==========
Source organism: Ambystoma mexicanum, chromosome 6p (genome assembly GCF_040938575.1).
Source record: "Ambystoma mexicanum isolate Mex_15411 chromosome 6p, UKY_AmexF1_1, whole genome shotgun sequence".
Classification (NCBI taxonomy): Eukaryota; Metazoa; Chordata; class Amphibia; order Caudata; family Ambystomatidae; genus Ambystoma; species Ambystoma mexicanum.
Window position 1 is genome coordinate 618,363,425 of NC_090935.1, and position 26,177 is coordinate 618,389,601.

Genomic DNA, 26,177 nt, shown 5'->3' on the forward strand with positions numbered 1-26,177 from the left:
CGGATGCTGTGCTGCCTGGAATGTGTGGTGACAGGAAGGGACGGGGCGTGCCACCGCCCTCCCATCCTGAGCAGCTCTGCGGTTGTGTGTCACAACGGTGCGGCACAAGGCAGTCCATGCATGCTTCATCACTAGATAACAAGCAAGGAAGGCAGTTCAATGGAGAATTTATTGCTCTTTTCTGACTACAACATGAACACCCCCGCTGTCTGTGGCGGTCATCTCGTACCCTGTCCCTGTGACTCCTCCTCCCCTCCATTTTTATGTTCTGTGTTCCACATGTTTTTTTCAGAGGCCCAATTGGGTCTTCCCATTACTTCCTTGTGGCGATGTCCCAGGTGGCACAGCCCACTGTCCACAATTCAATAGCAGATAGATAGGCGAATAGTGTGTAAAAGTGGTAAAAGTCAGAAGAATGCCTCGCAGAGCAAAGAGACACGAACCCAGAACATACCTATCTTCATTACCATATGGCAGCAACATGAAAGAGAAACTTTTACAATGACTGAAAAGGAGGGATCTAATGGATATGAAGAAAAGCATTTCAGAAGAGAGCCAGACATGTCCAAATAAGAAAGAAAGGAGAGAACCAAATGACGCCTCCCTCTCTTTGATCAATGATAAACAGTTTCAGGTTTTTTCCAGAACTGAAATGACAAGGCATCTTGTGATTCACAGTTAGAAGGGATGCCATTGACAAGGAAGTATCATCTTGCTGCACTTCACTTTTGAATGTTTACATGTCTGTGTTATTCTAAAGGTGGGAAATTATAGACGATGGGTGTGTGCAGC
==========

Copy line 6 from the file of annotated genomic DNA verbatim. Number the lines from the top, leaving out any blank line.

CGGATGCTGTGCTGCCTGGAATGTGTGGTGACAGGAAGGGACGGGGCGTGCCACCGCCCTCCCATCCTGAGCAGCTCTGCGGTTGTGTGTCACAACGGTGCGGCACAAGGCAGTCCATGCATGCTTCATCACTAGATAACAAGCAAGGAAGGCAGTTCAATGGAGAATTTATTGCTCTTTTCTGACTACAACATGAACACCCCCGCTGTCTGTGGCGGTCATCTCGTACCCTGTCCCTGTGACTCCTCCTCCCCTCCATTTTTATGTTCTGTGTTCCACATGTTTTTTTCAGAGGCCCAATTGGGTCTTCCCATTACTTCCTTGTGGCGATGTCCCAGGTGGCACAGCCCACTGTCCACAATTCAATAGCAGATAGATAGGCGAATAGTGTGTAAAAGTGGTAAAAGTCAGAAGAATGCCTCGCAGAGCAAAGAGACACGAACCCAGAACATACCTATCTTCATTACCATATGGCAGCAACATGAAAGAGAAACTTTTACAATGACTGAAAAGGAGGGATCTAATGGATATGAAGAAAAGCATTTCAGAAGAGAGCCAGACATGTCCAAATAAGAAAGAAAGGAGAGAACCAAATGACGCCTCCCTCTCTTTGATCAATGATAAACAGTTTCAGGTTTTTTCCAGAACTGAAATGACAAGGCATCTTGTGATTCACAGTTAGAAGGGATGCCATTGACAAGGAAGTATCATCTTGCTGCACTTCACTTTTGAATGTTTACATGTCTGTGTTATTCTAAAGGTGGGAAATTATAGACGATGGGTGTGTGCAGC